Do: Make this great recipe: 1 stick of butter, melted in a large pot with some marshmallows--kind of like making Krispie Treats. Add A LOT of green food coloring. When you have a nice green color, remove from heat and stir in about 6 cups of corn flakes. They need to be all covered with the green mixture. Put them out in "clumps" on wax paper and stick a red hot in the middle of each clump. Let them cool. Store in fridge in airtight container. Use to decorate your holiday plate or add to goodie boxes. You will not believe how many compliments you will get on this. If possible, place a little note with them telling about the holly symbol for Christmas.

11) POINSETTIA -- The poinsettia has a lovely history. It was first called "The Flower of the Holy Night" because a Mexican legend tells of a little boy who had nothing to give the baby Jesus. As he prayed, a flower grew at his feet. He quickly picked it and gave it to Jesus. We have the name today because of a man named Poinsett--the American ambassador to Mexico--who is given credit for introducing it to the US.
Bible: Matthew 6:28-30
Discuss: How God has shown his loving care through the beauty of creation.
Do: See how many scriptures you can find that refer to Jesus as a flower.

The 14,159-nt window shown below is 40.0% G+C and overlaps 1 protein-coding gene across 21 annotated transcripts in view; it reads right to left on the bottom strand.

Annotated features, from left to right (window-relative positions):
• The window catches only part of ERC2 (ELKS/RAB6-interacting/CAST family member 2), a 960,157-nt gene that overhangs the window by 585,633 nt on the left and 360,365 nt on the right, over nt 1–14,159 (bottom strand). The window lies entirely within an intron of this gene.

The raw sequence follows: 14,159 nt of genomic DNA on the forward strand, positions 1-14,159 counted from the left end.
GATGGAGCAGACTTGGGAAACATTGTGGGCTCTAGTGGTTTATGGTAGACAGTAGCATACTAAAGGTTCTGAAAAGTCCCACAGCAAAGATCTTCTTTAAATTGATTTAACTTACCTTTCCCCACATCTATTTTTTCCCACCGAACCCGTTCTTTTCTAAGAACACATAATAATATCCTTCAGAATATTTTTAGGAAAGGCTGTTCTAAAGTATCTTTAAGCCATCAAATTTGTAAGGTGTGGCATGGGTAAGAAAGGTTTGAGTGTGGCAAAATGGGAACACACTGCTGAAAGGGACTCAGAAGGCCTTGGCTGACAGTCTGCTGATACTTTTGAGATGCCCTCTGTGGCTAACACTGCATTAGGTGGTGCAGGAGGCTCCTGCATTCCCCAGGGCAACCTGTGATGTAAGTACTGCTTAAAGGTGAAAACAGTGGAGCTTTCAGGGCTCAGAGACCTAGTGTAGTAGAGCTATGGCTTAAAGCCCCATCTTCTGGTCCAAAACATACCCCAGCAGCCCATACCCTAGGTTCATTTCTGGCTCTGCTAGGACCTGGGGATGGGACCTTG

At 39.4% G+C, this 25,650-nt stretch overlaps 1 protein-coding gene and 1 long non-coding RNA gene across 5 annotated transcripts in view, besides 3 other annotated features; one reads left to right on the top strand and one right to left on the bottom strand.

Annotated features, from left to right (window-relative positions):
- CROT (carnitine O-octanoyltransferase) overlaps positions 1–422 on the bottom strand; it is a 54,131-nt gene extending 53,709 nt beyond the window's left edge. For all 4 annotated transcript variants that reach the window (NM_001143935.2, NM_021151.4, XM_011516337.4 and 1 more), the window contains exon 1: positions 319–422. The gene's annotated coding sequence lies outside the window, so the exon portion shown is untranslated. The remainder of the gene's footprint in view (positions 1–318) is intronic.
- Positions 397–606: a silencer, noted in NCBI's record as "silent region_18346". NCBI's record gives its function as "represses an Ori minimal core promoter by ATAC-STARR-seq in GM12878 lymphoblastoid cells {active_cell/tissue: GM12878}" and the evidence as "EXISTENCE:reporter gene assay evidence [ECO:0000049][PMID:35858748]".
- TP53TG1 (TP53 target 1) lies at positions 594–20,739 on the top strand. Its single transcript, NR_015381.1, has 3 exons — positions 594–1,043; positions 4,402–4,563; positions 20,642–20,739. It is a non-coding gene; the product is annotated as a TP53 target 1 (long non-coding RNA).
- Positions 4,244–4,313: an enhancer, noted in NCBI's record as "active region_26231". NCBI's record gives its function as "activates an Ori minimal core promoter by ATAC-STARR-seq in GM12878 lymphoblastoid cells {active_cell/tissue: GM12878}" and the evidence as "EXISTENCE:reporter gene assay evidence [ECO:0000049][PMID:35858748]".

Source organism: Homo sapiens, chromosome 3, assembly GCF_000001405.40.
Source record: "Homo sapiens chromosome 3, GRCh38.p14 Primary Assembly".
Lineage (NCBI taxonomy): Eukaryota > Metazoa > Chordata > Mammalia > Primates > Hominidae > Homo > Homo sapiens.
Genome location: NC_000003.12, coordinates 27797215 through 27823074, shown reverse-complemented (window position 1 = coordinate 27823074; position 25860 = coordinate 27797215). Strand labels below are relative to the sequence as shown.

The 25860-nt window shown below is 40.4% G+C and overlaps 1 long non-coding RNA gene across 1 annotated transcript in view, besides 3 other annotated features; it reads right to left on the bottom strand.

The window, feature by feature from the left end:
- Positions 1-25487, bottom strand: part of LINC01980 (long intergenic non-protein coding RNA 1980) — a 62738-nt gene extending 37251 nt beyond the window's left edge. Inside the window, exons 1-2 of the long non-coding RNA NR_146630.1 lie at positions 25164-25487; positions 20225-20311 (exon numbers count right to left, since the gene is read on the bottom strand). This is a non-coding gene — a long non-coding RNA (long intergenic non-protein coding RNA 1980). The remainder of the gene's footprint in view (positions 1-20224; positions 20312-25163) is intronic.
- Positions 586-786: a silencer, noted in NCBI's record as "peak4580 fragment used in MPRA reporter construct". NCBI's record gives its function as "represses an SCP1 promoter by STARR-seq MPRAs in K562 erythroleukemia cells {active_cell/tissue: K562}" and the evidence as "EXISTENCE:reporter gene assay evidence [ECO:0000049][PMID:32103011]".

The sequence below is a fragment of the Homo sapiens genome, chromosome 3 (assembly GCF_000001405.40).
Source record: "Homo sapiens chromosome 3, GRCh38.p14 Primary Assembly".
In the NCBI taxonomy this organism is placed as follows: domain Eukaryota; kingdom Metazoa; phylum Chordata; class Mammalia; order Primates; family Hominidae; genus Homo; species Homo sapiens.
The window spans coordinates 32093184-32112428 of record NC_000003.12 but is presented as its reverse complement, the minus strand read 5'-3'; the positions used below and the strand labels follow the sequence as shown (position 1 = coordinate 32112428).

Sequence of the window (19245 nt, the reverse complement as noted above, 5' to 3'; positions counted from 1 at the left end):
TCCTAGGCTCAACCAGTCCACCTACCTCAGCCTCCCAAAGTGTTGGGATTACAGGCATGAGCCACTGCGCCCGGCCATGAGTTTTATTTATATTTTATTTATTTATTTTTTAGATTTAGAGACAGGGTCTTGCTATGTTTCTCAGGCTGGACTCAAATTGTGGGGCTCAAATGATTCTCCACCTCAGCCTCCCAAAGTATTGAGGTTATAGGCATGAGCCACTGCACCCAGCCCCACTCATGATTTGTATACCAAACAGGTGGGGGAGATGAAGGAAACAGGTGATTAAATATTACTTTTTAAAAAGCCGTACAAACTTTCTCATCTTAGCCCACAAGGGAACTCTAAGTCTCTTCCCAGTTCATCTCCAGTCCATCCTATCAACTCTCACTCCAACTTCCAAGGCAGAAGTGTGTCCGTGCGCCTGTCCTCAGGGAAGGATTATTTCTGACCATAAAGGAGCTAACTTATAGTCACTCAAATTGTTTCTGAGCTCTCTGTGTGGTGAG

Do: Get a poinsettia for your home or give one to a shut in to enjoy.
Do: For homeschool, spend a couple of days finding out how Christmas is celebrated among Christians in Mexico. Learn to say, "Feliz Navidad."

12) SHEPHERD'S STAFF -- We call it a candy cane. But truly it is a shepherd's staff. The colors symbolize the blood and purity of Christ. If you can find the ones that also have green in them, that represents eternal life.
Bible: Psalm 23:1-5
Discuss: Jesus as our shepherd
Do: Hang candy canes on your tree. We do this every year and we never call them 'candy canes' anymore. When people come to visit, we ask them to take a shepherd's staff off of our tree. Then we tell them why we call it that and what the colors mean. It is a beautiful, non-offensive way, to share your faith with others.

13) X-MAS -- I grew up being told that this was the
way to take Christ out of Christmas but actually that is not correct. It is part of the Chi-Rho cross which is the ancient Christian symbol formed by the Greek letters X (Chi) and P (Rho). These are the first 2 letters of Christ's name in Greek. X-MAS really means "celebration of Christ."